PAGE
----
Yes, there have been life changing decisions to make, but we had Power of Attorney and Living Will documents already in place. Funeral arrangements are already paid for. We have steadily, over the last few years, been working with Mom to pare down unused possessions. We three sisters are planners and caretakers, so we’re working together well and loving on each other while we cover needs for our parents. I am also blessed with colleagues who are ready to cover for each other when the drop-everything-and-go moments arrive. Yes, it’s hard.  In fact, it’s downright excruciating at times, but we have had the gift of time to prepare and make peace with what is happening.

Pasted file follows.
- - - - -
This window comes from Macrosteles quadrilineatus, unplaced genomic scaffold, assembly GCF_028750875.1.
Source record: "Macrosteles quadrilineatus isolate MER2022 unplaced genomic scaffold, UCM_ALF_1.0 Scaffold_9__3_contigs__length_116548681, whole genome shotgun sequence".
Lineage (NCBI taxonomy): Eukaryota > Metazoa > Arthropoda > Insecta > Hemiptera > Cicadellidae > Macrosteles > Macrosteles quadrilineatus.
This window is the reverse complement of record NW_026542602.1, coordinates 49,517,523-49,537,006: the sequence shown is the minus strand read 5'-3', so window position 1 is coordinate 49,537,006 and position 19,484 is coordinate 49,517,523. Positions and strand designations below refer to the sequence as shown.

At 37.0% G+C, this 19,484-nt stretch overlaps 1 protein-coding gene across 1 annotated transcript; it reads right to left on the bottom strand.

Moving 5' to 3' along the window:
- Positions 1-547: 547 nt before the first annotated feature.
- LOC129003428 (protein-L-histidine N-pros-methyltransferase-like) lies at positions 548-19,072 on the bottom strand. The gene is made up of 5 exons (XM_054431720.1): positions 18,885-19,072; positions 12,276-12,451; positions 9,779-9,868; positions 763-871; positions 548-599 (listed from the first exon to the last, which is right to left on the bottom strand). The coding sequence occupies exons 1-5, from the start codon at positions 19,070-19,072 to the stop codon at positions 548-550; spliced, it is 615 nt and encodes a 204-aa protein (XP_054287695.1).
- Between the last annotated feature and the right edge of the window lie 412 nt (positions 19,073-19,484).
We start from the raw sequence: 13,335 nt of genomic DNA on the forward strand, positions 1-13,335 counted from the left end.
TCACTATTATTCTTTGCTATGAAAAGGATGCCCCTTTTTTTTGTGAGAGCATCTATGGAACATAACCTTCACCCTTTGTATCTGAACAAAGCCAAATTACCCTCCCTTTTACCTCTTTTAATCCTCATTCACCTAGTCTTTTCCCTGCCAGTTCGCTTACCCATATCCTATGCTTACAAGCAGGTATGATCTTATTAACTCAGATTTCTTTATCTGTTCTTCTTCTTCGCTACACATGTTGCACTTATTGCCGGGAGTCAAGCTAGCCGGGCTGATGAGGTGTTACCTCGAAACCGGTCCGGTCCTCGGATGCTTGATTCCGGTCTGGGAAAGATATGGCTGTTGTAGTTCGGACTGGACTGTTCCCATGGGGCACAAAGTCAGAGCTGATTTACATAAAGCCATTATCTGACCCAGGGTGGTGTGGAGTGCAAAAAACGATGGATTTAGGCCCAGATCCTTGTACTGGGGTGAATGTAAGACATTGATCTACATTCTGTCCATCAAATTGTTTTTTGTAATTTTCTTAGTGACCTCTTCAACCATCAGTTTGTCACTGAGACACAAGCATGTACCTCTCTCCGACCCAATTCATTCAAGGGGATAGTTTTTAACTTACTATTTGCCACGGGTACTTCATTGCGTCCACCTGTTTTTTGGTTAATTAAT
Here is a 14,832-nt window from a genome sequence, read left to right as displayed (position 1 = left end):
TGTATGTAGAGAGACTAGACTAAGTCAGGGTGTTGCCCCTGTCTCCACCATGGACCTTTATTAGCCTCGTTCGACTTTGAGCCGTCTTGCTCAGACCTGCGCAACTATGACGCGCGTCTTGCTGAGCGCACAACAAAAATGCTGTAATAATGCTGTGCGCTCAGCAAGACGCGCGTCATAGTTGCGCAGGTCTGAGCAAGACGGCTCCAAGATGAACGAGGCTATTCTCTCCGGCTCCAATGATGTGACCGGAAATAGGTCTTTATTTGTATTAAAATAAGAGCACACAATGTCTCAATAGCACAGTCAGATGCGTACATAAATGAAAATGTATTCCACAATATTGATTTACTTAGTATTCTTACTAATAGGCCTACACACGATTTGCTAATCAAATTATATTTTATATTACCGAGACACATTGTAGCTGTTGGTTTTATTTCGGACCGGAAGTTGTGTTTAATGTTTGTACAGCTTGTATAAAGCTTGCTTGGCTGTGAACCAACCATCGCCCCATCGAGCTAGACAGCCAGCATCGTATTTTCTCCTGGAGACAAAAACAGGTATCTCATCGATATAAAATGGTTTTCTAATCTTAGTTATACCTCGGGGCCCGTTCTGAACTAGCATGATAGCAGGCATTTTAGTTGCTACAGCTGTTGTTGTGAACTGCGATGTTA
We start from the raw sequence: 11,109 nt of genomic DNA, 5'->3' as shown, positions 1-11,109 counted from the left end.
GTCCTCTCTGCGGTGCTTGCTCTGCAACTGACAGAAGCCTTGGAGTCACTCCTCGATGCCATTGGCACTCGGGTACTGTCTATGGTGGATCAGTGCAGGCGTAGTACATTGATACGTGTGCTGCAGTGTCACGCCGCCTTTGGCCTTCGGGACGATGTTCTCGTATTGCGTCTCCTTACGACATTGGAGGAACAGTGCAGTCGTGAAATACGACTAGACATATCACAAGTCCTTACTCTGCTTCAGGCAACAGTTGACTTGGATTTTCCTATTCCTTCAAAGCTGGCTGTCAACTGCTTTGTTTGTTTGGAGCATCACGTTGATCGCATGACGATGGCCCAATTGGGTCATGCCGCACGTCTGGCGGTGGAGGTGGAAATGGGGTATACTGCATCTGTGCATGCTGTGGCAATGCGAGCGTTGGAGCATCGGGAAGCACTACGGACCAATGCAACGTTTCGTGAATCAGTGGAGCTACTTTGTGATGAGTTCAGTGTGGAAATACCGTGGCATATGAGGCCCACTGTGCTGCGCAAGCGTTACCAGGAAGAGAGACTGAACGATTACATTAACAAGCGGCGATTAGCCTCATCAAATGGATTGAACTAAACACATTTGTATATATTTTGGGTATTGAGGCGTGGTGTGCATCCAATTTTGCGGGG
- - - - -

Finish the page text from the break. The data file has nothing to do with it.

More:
Some of us are graced with a window for closure but none of us escapes loss. Some of the dearest people in my life have experienced the worst side of the journey into tragedy. I’ve seen that side, too. Cancer took loved ones before their time.  A tragic accident left three cousins orphaned in an instant.  A dire illness left a brother in Christ with three small children to care for alone.  A sudden death took a precious mother before her daughter—away at college and trapped by a blizzard—had a chance to say goodbye. Now, those in my life that have experienced that kind of blinding grief are coaching me to have a plan. Ahead of me on the path, they are asking me the questions that are sometimes hard to think of myself. Would you allow me to do that for you?